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Activist Nina Gualinga on protecting the Amazon

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Climate justice champion and indigenous rights activist Nina Gualinga relentlessly advocates for protection of the Ecuadorian Amazon, its wildlife, and the people who depend on it.


NINA GUALINGA

AGE 24
HOME Puyo, Ecuador
CAUSE Nina Gualinga has spent most of her life working to protect the nature and communities of the Ecuadorian Amazon. At 18, she represented indigenous youth before the Inter-American Court of Human Rights, helping to win a landmark case against the Ecuadorian government for allowing oil drilling on indigenous lands. She now advocates on the international stage for indigenous rights and a fossil fuel-free economy. Gualinga recently received the WWF International President’s Youth Award, which acknowledges outstanding achievements by conservationists under the age of 30.

What inspires you and your work?
My inspiration comes from the Amazon itself, the beauty of nature, and especially children. It’s important to pass our knowledge on to the next generation so the value of nature doesn’t get lost. I’m also motivated by the people around me who are fighting every day to protect their families and their home.

What are the biggest challenges facing the Amazon?
Here, large economic interests are often defended more than indigenous people, human rights, or natural ecosystems. Those in power don’t always understand the communities or the places that are being affected by development; for them, the impacts seem distant. We need to create a bridge of understanding to make others realize that there are people living in the Amazon—and that we have a right to be there, in our home.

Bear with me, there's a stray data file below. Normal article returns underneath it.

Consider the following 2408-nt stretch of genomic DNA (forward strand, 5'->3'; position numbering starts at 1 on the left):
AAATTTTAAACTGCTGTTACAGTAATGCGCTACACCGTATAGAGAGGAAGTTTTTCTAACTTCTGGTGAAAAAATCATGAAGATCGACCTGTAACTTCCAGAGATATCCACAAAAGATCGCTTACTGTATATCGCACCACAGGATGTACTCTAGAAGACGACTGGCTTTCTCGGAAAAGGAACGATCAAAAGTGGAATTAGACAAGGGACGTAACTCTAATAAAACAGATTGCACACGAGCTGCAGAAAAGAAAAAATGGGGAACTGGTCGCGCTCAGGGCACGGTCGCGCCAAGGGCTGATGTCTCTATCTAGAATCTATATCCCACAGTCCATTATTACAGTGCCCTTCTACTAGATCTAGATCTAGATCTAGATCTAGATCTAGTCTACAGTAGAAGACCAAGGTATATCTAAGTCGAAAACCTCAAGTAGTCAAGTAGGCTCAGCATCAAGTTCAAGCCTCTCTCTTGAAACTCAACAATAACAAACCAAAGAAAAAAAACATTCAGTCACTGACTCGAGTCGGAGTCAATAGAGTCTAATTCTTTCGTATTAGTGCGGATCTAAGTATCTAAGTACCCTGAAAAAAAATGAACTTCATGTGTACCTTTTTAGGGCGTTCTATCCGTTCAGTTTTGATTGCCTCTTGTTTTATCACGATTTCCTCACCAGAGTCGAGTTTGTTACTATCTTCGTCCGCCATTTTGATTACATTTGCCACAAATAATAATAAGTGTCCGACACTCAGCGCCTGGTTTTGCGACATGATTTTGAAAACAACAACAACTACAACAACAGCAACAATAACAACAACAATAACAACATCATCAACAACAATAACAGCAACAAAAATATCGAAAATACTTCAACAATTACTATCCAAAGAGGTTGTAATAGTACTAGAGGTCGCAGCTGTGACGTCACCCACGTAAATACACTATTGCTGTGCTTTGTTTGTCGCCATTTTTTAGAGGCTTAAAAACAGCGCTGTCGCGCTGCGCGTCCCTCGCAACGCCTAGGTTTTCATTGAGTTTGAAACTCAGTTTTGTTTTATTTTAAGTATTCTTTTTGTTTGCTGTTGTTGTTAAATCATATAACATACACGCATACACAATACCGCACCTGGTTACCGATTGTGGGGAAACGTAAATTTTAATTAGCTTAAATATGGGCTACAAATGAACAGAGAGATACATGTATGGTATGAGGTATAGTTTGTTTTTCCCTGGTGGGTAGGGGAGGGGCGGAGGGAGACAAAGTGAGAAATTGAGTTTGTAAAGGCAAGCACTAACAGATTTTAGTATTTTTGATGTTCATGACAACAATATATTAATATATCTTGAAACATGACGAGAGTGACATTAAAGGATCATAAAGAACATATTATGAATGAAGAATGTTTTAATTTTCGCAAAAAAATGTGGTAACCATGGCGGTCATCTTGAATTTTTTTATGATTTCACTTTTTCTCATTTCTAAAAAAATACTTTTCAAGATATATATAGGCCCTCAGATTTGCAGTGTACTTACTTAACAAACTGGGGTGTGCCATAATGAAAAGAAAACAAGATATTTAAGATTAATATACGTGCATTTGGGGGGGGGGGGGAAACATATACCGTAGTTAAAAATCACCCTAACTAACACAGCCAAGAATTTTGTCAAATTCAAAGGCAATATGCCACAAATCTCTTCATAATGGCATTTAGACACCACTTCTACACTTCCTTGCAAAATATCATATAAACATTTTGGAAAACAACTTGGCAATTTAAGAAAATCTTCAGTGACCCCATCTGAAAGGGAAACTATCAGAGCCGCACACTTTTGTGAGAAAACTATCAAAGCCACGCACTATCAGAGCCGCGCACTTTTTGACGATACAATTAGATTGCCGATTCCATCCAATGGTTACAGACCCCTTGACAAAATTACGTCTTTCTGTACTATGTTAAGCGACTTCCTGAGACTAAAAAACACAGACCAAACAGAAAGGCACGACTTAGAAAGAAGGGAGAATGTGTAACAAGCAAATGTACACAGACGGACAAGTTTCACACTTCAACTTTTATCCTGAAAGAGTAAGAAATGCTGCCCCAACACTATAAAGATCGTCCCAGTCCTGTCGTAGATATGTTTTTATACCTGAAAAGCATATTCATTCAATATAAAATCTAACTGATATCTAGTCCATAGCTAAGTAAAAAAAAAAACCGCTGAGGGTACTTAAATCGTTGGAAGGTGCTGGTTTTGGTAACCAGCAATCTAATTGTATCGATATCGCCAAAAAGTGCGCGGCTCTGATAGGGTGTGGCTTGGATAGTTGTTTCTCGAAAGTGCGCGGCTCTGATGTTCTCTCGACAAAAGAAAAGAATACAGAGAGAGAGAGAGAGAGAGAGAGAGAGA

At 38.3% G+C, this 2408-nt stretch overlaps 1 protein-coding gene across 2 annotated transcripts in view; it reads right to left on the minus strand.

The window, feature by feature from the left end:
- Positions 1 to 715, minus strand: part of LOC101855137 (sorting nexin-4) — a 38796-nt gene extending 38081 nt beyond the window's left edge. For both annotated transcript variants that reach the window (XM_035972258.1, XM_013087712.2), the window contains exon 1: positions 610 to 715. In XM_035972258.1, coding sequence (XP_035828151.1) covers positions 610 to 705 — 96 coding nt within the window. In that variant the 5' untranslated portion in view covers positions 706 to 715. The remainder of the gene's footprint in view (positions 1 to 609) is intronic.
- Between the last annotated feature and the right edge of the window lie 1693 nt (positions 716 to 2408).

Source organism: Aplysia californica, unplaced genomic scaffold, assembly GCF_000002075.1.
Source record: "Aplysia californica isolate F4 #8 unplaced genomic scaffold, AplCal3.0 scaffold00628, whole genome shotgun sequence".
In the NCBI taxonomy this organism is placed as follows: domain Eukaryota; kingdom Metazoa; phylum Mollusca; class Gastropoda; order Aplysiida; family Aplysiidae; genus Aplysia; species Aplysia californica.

How does your heritage impact your work?
My heritage, especially my family, is an important part of my work. My parents and grandparents have always defended what they believe matters most: Earth and our people. I gained my knowledge about the forest through them. Whenever I need strength, I return home to my roots. Then I feel empowered and bring that feeling with me wherever I go.

What are your hopes for the Amazon’s future?
That the Amazon, its people, and their land will be respected. My dream is for the government to end its contracts with major oil and mining companies and to recognize the value of the Amazon forest itself. It’s important for Ecuador to stop being economically reliant on fossil fuels. I think that’s key.

 

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World Wildlife magazine provides an inspiring, in-depth look at the connections between animals, people and our planet. Published quarterly by WWF, the magazine helps make you a part of our efforts to solve some of the most pressing issues facing the natural world.

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